Stanford Advisors

All Publications

  • Clonal hematopoiesis of indeterminate potential, DNA methylation, and risk for coronary artery disease. Nature communications Uddin, M. D., Nguyen, N. Q., Yu, B., Brody, J. A., Pampana, A., Nakao, T., Fornage, M., Bressler, J., Sotoodehnia, N., Weinstock, J. S., Honigberg, M. C., Nachun, D., Bhattacharya, R., Griffin, G. K., Chander, V., Gibbs, R. A., Rotter, J. I., Liu, C., Baccarelli, A. A., Chasman, D. I., Whitsel, E. A., Kiel, D. P., Murabito, J. M., Boerwinkle, E., Ebert, B. L., Jaiswal, S., Floyd, J. S., Bick, A. G., Ballantyne, C. M., Psaty, B. M., Natarajan, P., Conneely, K. N. 2022; 13 (1): 5350


    Age-related changes to the genome-wide DNA methylation (DNAm) pattern observed in blood are well-documented. Clonal hematopoiesis of indeterminate potential (CHIP), characterized by the age-related acquisition and expansion of leukemogenic mutations in hematopoietic stem cells (HSCs), is associated with blood cancer and coronary artery disease (CAD). Epigenetic regulators DNMT3A and TET2 are the two most frequently mutated CHIP genes. Here, we present results from an epigenome-wide association study for CHIP in 582 Cardiovascular Health Study (CHS) participants, with replication in 2655 Atherosclerosis Risk in Communities (ARIC) Study participants. We show that DNMT3A and TET2 CHIP have distinct and directionally opposing genome-wide DNAm association patterns consistent with their regulatory roles, albeit both promoting self-renewal of HSCs. Mendelian randomization analyses indicate that a subset of DNAm alterations associated with these two leading CHIP genes may promote the risk for CAD.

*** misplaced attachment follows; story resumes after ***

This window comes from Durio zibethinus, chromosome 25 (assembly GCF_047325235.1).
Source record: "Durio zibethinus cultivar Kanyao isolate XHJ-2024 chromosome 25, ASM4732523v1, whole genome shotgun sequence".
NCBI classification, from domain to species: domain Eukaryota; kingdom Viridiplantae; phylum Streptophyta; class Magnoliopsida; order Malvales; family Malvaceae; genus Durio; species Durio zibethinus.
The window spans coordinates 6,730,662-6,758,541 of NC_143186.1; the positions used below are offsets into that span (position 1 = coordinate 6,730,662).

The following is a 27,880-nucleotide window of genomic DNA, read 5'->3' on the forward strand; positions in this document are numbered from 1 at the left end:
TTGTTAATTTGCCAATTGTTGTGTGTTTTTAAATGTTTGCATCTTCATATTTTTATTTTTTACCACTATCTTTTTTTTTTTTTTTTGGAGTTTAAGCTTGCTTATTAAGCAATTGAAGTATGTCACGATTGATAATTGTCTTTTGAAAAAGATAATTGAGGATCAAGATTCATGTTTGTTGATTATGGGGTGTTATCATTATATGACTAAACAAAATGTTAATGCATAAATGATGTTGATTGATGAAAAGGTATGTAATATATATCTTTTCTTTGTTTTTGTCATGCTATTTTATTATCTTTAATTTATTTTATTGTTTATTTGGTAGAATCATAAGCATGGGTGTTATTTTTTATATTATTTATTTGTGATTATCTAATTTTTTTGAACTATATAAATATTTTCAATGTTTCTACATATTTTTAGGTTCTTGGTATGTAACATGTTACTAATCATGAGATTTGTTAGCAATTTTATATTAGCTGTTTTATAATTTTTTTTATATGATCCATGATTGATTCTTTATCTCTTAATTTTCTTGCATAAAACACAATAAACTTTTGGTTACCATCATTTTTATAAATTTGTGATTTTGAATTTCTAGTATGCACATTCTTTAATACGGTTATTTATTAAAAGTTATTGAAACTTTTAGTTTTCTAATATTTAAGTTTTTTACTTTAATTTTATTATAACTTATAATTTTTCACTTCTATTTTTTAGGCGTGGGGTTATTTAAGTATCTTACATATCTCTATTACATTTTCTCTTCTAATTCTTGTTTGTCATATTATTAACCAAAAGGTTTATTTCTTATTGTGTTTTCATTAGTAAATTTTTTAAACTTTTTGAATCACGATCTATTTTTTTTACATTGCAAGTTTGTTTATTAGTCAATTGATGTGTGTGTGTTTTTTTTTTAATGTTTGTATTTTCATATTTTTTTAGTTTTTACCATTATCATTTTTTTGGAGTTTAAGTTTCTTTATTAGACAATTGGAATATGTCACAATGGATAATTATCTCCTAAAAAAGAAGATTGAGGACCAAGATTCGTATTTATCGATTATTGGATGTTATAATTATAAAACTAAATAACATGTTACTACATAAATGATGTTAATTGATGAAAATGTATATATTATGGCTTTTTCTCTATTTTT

View details for DOI 10.1038/s41467-022-33093-3

    View details for PubMedID 36097025